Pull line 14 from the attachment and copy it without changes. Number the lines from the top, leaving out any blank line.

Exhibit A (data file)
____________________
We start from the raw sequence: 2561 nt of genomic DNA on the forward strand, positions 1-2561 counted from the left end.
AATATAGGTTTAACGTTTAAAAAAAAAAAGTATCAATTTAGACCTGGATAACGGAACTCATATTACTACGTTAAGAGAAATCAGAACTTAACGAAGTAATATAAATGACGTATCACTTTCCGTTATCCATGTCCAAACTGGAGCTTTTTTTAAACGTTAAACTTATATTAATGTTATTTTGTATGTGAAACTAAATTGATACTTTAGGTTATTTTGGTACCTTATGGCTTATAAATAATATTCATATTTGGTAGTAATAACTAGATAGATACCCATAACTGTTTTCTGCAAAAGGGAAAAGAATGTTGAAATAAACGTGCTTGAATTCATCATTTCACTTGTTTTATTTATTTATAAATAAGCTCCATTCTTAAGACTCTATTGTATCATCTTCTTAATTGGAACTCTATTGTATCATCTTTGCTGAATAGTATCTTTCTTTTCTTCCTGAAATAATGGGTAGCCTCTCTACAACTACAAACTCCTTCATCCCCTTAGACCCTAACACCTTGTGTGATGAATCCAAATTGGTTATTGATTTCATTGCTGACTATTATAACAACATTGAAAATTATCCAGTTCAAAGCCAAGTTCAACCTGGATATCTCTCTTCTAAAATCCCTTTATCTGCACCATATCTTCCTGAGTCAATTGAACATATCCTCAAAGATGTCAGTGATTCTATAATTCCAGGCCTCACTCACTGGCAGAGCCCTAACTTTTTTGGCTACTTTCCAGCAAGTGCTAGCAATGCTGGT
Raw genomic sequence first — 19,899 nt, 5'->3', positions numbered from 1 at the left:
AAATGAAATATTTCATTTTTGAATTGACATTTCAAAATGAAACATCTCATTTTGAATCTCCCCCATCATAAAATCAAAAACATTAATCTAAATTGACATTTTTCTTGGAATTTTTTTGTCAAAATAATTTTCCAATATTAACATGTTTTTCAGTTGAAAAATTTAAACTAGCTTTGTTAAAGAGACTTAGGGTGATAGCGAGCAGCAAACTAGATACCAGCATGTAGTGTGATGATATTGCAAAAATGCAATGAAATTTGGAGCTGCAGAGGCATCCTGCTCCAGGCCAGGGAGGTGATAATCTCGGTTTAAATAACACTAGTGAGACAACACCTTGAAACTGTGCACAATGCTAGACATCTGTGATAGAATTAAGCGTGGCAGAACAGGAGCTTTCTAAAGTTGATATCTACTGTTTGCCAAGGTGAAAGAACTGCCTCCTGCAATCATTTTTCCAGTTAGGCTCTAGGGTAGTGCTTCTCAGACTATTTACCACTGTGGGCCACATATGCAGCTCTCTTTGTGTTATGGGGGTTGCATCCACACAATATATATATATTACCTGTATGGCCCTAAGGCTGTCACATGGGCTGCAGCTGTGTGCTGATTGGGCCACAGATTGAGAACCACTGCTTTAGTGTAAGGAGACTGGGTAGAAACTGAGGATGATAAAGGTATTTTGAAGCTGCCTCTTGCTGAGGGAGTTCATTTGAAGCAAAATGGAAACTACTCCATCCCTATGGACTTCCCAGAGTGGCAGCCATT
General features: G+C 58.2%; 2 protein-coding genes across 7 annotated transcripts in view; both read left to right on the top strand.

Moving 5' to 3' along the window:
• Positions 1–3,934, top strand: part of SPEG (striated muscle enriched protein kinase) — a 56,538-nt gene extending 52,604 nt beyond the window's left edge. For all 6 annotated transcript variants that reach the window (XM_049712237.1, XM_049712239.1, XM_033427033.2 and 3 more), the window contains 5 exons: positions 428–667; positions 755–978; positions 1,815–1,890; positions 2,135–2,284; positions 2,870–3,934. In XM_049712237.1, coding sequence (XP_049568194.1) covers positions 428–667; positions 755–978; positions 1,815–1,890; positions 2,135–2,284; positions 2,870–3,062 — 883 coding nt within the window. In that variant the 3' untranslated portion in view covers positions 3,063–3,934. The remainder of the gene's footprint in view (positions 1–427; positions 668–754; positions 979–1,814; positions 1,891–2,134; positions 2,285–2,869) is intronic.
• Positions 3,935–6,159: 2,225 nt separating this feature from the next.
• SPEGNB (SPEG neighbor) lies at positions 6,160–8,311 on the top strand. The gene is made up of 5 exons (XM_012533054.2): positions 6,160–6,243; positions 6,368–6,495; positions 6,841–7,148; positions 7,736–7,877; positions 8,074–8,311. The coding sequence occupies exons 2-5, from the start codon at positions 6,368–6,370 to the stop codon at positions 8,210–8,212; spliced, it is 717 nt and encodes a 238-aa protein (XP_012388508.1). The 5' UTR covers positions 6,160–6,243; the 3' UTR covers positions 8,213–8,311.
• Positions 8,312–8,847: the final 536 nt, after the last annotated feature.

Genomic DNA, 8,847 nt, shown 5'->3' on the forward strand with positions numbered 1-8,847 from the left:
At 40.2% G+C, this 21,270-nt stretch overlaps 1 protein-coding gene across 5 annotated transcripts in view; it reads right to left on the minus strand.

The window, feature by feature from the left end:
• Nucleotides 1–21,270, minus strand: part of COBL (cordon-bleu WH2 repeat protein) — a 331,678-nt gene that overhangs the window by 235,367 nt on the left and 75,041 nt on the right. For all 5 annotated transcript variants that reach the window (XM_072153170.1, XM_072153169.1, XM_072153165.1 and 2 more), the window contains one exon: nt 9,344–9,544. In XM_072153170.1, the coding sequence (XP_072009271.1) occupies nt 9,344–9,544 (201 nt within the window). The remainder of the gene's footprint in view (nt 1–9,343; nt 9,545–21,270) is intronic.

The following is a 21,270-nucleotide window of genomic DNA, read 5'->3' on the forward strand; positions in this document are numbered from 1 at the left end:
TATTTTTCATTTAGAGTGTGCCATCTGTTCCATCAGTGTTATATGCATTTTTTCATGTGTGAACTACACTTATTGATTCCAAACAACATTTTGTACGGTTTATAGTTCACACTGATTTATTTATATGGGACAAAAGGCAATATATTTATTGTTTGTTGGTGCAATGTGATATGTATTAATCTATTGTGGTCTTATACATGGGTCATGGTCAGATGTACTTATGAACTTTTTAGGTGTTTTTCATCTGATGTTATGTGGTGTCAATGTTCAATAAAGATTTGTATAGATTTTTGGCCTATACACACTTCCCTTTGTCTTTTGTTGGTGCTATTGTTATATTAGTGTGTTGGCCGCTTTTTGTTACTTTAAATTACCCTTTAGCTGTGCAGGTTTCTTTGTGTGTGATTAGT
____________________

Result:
• Nucleotides 1–21,270, minus strand: part of COBL (cordon-bleu WH2 repeat protein) — a 331,678-nt gene that overhangs the window by 235,367 nt on the left and 75,041 nt on the right. For all 5 annotated transcript variants that reach the window (XM_072153170.1, XM_072153169.1, XM_072153165.1 and 2 more), the window contains one exon: nt 9,344–9,544. In XM_072153170.1, the coding sequence (XP_072009271.1) occupies nt 9,344–9,544 (201 nt within the window). The remainder of the gene's footprint in view (nt 1–9,343; nt 9,545–21,270) is intronic.